In 2000 the sisters traveled with their cousins to Liguria, a small coastal region and popular tourist attraction in northwest Italy, where their ancestors — esteemed artists, poets, and gypsies — reportedly originated.
Documenting it wasn’t easy.
Inside a municipal building with a hired genealogist, the family gained access to research the archives, despite difficulties posed by local authorities.
“We don’t know why they were so reluctant. The police came in and said, ‘Out!’ [You had to] show your relationship to the person you’re researching or you can’t go in the archives. We were fortunate to have all that information.”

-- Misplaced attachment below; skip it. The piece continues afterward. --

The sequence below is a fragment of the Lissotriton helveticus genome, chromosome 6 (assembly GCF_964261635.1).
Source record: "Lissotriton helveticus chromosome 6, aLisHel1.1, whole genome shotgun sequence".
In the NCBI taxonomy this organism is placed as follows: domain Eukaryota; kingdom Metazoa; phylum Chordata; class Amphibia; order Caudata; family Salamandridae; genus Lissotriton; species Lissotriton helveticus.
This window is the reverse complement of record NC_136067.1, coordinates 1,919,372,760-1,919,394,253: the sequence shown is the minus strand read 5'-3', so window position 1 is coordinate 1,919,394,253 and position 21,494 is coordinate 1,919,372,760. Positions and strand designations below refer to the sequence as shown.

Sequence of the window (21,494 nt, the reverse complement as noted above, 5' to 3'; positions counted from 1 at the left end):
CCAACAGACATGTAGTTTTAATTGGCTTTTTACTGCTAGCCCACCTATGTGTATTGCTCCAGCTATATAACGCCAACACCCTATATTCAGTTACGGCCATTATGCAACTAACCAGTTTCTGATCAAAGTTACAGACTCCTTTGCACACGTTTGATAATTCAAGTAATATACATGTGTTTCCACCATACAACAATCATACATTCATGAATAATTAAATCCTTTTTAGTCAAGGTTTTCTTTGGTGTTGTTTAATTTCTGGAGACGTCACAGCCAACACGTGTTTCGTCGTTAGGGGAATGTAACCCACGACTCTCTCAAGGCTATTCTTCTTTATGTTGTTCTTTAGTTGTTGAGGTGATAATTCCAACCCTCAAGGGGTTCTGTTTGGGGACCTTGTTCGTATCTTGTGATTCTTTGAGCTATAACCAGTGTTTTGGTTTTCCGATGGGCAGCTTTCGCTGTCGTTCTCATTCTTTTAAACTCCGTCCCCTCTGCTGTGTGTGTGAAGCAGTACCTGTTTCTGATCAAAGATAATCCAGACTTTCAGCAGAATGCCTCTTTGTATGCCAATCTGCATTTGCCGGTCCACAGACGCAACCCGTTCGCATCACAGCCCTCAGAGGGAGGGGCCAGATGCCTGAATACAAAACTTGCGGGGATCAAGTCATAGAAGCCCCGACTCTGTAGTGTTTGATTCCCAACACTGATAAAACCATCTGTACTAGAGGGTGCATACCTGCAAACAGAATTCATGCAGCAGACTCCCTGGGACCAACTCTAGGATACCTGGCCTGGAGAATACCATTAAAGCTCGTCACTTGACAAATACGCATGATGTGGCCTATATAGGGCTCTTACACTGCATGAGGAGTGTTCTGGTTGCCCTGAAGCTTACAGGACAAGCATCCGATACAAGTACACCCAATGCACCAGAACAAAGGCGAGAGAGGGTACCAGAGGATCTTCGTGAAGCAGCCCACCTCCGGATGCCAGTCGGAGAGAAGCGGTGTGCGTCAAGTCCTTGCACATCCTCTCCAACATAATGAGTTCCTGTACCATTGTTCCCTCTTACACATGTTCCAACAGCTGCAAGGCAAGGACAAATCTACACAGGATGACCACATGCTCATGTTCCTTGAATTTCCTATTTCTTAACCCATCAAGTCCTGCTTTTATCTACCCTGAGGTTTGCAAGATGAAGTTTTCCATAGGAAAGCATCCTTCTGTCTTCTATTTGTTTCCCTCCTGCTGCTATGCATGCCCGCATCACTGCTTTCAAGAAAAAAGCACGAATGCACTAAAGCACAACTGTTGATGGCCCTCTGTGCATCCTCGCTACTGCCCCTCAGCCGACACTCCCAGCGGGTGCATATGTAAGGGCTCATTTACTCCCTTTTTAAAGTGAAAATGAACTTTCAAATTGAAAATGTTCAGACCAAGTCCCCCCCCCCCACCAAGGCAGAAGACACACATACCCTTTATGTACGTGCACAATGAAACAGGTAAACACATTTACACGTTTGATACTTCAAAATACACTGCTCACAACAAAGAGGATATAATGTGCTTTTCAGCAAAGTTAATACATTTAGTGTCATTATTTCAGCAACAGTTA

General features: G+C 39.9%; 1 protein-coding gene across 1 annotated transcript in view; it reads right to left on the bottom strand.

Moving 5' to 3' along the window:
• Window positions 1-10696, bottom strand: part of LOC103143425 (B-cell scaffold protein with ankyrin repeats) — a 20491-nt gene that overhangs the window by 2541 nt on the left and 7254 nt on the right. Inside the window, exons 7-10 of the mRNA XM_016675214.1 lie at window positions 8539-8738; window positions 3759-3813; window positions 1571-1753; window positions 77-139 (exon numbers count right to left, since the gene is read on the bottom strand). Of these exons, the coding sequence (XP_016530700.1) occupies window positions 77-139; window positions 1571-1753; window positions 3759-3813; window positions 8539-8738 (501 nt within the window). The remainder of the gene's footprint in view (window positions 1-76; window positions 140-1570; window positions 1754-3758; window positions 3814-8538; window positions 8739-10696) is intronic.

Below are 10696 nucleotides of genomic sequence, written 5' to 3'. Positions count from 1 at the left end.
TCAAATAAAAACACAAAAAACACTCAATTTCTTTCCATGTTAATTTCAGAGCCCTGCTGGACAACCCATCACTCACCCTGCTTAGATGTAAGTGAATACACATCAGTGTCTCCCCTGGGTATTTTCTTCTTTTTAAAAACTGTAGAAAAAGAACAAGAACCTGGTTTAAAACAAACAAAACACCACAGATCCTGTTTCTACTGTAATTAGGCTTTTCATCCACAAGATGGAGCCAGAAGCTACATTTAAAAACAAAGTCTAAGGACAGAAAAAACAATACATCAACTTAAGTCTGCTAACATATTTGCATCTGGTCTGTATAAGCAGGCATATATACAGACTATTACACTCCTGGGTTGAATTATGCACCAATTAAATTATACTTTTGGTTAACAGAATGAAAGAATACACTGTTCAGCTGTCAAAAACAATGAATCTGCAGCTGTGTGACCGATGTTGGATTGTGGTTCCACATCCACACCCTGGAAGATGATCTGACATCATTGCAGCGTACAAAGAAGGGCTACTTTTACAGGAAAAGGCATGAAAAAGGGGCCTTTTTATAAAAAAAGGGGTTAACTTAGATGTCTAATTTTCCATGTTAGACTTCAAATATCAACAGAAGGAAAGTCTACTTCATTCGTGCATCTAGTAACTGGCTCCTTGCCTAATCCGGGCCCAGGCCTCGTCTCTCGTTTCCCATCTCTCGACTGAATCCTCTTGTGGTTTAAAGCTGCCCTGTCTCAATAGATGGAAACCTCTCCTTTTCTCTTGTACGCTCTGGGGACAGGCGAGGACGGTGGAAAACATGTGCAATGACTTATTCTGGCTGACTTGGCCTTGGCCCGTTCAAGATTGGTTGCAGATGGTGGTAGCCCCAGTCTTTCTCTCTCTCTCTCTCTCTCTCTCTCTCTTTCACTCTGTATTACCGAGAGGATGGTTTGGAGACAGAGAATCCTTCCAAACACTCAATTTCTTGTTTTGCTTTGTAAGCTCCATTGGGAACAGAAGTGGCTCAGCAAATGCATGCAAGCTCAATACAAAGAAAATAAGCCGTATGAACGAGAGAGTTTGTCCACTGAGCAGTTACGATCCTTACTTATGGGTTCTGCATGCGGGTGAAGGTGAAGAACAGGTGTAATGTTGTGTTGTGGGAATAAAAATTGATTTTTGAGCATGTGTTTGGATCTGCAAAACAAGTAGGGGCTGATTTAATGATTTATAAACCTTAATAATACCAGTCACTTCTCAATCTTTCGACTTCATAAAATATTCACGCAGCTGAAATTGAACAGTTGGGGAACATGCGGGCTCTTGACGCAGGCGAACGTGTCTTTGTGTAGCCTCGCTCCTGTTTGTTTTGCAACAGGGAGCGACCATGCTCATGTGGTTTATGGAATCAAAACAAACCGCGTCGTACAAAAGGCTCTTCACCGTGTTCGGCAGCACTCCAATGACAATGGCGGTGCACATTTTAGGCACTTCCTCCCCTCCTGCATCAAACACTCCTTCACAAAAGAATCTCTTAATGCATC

They are descendants of a man named Platz.
Platz was a nobleman in Tyrol, Austria during the rule of the Prince of Doria. He fled to Marchesano near Cassego to avoid political persecution and was reportedly one of the first inhabitants of the Alta Val di Vara region. He was a descendent of German-born Christoph Platz, General of the Lombards for the Holy Roman Emperor Otto II, in 982 A.D. in the war against the Saracens in Sicily.
Eventually the name Platz became Piazza.
The family visited D. Sandro Lagomarsino, the founder and curator of the Museo Contadino di Cassego, where they listened to him tell stories of Piazza — a vagabond who owned a travelling circus in the early to mid-1800s during the time of the Bona Brothers.
They made a second trip in 2002.